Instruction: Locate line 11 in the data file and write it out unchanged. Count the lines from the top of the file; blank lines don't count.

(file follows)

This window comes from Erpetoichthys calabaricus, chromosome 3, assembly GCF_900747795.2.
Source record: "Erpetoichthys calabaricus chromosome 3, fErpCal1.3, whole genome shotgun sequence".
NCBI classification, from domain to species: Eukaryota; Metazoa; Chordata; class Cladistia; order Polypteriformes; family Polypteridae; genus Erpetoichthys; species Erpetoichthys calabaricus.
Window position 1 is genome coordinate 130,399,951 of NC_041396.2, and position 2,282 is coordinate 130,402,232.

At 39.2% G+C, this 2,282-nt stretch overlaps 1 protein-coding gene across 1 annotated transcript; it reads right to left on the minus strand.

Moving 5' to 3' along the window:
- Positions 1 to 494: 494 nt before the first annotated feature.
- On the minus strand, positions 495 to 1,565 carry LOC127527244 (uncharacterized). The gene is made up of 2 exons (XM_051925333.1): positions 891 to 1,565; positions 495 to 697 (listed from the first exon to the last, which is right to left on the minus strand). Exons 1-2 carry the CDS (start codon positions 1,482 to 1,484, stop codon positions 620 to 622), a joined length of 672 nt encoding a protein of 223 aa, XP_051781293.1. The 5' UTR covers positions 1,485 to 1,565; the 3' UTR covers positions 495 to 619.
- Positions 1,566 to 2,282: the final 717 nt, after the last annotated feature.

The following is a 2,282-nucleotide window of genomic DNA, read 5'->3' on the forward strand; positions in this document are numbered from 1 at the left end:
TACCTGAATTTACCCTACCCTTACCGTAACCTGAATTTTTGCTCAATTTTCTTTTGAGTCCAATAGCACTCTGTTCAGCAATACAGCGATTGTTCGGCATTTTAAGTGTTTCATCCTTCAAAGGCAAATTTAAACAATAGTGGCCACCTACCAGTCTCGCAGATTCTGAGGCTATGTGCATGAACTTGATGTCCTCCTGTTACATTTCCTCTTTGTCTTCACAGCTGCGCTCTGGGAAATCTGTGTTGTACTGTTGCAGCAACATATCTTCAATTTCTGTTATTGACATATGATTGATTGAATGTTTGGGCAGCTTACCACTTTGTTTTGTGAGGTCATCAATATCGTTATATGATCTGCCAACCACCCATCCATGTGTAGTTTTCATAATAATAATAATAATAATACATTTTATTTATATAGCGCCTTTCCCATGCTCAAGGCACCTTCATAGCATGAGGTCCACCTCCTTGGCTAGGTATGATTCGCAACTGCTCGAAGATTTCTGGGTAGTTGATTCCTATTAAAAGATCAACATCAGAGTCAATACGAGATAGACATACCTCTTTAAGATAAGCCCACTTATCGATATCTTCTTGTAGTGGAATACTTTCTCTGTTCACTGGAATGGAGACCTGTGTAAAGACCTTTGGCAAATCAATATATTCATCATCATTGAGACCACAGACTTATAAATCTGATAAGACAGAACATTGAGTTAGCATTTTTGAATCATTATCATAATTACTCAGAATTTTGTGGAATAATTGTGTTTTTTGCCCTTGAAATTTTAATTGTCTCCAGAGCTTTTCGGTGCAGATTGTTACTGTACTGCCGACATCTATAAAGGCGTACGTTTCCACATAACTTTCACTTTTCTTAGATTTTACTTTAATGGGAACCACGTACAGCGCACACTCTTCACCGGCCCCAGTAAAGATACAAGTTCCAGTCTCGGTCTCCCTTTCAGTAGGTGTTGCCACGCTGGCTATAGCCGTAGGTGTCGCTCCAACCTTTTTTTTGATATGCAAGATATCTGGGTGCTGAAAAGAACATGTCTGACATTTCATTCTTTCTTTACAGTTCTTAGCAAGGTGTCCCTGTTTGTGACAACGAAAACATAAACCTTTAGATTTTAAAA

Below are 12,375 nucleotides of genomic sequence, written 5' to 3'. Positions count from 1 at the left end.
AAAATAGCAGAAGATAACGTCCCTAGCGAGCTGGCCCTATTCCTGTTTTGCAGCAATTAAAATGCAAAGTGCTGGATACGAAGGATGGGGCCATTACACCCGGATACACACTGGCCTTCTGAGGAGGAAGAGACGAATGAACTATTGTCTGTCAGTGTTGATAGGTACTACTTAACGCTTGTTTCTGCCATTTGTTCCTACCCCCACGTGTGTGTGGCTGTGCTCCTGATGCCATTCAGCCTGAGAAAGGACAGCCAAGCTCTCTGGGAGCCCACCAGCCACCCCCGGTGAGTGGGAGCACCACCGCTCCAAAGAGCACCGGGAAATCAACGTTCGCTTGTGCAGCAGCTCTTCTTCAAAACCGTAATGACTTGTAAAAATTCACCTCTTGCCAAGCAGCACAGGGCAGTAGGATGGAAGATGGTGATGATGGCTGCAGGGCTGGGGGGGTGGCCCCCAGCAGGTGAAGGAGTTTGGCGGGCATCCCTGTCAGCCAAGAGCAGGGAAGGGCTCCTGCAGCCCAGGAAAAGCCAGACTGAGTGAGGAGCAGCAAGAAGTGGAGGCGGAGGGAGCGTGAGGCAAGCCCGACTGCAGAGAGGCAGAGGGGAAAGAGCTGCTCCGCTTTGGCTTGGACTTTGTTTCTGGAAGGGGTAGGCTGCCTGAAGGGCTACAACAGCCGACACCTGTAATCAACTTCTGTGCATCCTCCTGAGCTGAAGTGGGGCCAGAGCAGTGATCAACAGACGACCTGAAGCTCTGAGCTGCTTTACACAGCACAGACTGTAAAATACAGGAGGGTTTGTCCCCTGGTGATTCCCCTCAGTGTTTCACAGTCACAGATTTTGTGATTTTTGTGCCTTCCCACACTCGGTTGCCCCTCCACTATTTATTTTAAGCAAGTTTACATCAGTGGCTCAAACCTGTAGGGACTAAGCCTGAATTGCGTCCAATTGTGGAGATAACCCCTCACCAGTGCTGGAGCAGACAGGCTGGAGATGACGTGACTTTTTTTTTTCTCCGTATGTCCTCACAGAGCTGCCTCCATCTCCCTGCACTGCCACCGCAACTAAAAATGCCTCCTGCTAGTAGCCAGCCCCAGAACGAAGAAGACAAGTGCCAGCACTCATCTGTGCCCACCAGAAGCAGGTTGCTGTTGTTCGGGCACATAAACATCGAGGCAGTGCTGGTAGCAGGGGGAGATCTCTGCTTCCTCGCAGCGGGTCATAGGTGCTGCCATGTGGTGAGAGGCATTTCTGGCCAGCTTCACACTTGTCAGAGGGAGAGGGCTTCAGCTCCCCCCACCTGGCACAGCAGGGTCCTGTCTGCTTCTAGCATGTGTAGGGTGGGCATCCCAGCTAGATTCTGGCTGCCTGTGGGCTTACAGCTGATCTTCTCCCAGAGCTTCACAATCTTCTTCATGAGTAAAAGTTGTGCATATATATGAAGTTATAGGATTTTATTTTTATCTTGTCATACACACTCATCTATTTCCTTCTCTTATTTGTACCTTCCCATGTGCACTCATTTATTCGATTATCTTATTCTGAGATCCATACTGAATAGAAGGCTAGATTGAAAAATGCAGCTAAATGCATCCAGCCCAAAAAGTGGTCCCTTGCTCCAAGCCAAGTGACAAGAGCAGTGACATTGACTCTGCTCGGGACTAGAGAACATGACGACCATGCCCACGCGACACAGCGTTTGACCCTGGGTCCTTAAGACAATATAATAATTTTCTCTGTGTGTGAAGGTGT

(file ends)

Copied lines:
TACCTGAATTTACCCTACCCTTACCGTAACCTGAATTTTTGCTCAATTTTCTTTTGAGTCCAATAGCACTCTGTTCAGCAATACAGCGATTGTTCGGCATTTTAAGTGTTTCATCCTTCAAAGGCAAATTTAAACAATAGTGGCCACCTACCAGTCTCGCAGATTCTGAGGCTATGTGCATGAACTTGATGTCCTCCTGTTACATTTCCTCTTTGTCTTCACAGCTGCGCTCTGGGAAATCTGTGTTGTACTGTTGCAGCAACATATCTTCAATTTCTGTTATTGACATATGATTGATTGAATGTTTGGGCAGCTTACCACTTTGTTTTGTGAGGTCATCAATATCGTTATATGATCTGCCAACCACCCATCCATGTGTAGTTTTCATAATAATAATAATAATAATACATTTTATTTATATAGCGCCTTTCCCATGCTCAAGGCACCTTCATAGCATGAGGTCCACCTCCTTGGCTAGGTATGATTCGCAACTGCTCGAAGATTTCTGGGTAGTTGATTCCTATTAAAAGATCAACATCAGAGTCAATACGAGATAGACATACCTCTTTAAGATAAGCCCACTTATCGATATCTTCTTGTAGTGGAATACTTTCTCTGTTCACTGGAATGGAGACCTGTGTAAAGACCTTTGGCAAATCAATATATTCATCATCATTGAGACCACAGACTTATAAATCTGATAAGACAGAACATTGAGTTAGCATTTTTGAATCATTATCATAATTACTCAGAATTTTGTGGAATAATTGTGTTTTTTGCCCTTGAAATTTTAATTGTCTCCAGAGCTTTTCGGTGCAGATTGTTACTGTACTGCCGACATCTATAAAGGCGTACGTTTCCACATAACTTTCACTTTTCTTAGATTTTACTTTAATGGGAACCACGTACAGCGCACACTCTTCACCGGCCCCAGTAAAGATACAAGTTCCAGTCTCGGTCTCCCTTTCAGTAGGTGTTGCCACGCTGGCTATAGCCGTAGGTGTCGCTCCAACCTTTTTTTTGATATGCAAGATATCTGGGTGCTGAAAAGAACATGTCTGACATTTCATTCTTTCTTTACAGTTCTTAGCAAGGTGTCCCTGTTTGTGACAACGAAAACATAAACCTTTAGATTTTAAAA